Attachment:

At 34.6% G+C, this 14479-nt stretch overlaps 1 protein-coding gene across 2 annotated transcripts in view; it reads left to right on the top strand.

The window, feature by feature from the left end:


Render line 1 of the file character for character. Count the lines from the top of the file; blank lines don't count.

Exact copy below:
At 34.6% G+C, this 14479-nt stretch overlaps 1 protein-coding gene across 2 annotated transcripts in view; it reads left to right on the top strand.